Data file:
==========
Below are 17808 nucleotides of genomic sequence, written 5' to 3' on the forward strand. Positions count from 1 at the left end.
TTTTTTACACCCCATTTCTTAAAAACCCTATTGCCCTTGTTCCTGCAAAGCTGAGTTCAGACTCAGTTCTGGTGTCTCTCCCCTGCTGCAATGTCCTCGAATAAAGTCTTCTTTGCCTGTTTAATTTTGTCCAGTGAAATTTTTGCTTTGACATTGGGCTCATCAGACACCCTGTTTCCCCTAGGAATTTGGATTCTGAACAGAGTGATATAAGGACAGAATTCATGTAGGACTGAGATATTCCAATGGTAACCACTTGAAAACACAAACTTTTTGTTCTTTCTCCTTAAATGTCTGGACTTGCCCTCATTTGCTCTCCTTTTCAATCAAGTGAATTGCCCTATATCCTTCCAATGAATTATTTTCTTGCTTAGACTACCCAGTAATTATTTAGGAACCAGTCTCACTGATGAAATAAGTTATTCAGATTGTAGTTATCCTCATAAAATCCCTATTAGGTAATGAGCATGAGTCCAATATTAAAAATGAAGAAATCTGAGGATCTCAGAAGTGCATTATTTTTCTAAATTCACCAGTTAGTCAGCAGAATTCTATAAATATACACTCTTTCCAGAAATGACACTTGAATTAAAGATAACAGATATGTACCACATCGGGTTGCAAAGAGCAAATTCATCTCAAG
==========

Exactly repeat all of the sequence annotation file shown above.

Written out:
Below are 17808 nucleotides of genomic sequence, written 5' to 3' on the forward strand. Positions count from 1 at the left end.
TTTTTTACACCCCATTTCTTAAAAACCCTATTGCCCTTGTTCCTGCAAAGCTGAGTTCAGACTCAGTTCTGGTGTCTCTCCCCTGCTGCAATGTCCTCGAATAAAGTCTTCTTTGCCTGTTTAATTTTGTCCAGTGAAATTTTTGCTTTGACATTGGGCTCATCAGACACCCTGTTTCCCCTAGGAATTTGGATTCTGAACAGAGTGATATAAGGACAGAATTCATGTAGGACTGAGATATTCCAATGGTAACCACTTGAAAACACAAACTTTTTGTTCTTTCTCCTTAAATGTCTGGACTTGCCCTCATTTGCTCTCCTTTTCAATCAAGTGAATTGCCCTATATCCTTCCAATGAATTATTTTCTTGCTTAGACTACCCAGTAATTATTTAGGAACCAGTCTCACTGATGAAATAAGTTATTCAGATTGTAGTTATCCTCATAAAATCCCTATTAGGTAATGAGCATGAGTCCAATATTAAAAATGAAGAAATCTGAGGATCTCAGAAGTGCATTATTTTTCTAAATTCACCAGTTAGTCAGCAGAATTCTATAAATATACACTCTTTCCAGAAATGACACTTGAATTAAAGATAACAGATATGTACCACATCGGGTTGCAAAGAGCAAATTCATCTCAAG